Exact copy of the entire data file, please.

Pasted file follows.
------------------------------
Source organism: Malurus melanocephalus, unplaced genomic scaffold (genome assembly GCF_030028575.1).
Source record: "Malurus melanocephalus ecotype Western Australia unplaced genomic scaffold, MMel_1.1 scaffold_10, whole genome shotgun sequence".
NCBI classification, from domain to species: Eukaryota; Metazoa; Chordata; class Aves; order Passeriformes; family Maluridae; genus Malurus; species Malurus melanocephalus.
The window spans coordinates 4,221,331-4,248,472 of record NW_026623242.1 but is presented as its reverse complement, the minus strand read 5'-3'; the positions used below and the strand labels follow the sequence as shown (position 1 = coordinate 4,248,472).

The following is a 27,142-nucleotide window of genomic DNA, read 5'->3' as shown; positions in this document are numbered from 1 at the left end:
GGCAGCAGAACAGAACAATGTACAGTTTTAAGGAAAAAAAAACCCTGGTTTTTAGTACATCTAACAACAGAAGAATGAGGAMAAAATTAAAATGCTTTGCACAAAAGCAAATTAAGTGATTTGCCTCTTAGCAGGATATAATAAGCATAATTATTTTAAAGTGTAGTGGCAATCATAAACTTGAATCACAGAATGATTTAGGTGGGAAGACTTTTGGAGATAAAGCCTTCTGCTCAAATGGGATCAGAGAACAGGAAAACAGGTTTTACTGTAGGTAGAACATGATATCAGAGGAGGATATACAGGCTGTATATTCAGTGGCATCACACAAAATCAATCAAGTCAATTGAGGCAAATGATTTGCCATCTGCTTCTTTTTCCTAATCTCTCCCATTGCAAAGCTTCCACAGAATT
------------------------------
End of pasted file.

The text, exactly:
Source organism: Malurus melanocephalus, unplaced genomic scaffold (genome assembly GCF_030028575.1).
Source record: "Malurus melanocephalus ecotype Western Australia unplaced genomic scaffold, MMel_1.1 scaffold_10, whole genome shotgun sequence".
NCBI classification, from domain to species: Eukaryota; Metazoa; Chordata; class Aves; order Passeriformes; family Maluridae; genus Malurus; species Malurus melanocephalus.
The window spans coordinates 4,221,331-4,248,472 of record NW_026623242.1 but is presented as its reverse complement, the minus strand read 5'-3'; the positions used below and the strand labels follow the sequence as shown (position 1 = coordinate 4,248,472).

The following is a 27,142-nucleotide window of genomic DNA, read 5'->3' as shown; positions in this document are numbered from 1 at the left end:
GGCAGCAGAACAGAACAATGTACAGTTTTAAGGAAAAAAAAACCCTGGTTTTTAGTACATCTAACAACAGAAGAATGAGGAMAAAATTAAAATGCTTTGCACAAAAGCAAATTAAGTGATTTGCCTCTTAGCAGGATATAATAAGCATAATTATTTTAAAGTGTAGTGGCAATCATAAACTTGAATCACAGAATGATTTAGGTGGGAAGACTTTTGGAGATAAAGCCTTCTGCTCAAATGGGATCAGAGAACAGGAAAACAGGTTTTACTGTAGGTAGAACATGATATCAGAGGAGGATATACAGGCTGTATATTCAGTGGCATCACACAAAATCAATCAAGTCAATTGAGGCAAATGATTTGCCATCTGCTTCTTTTTCCTAATCTCTCCCATTGCAAAGCTTCCACAGAATT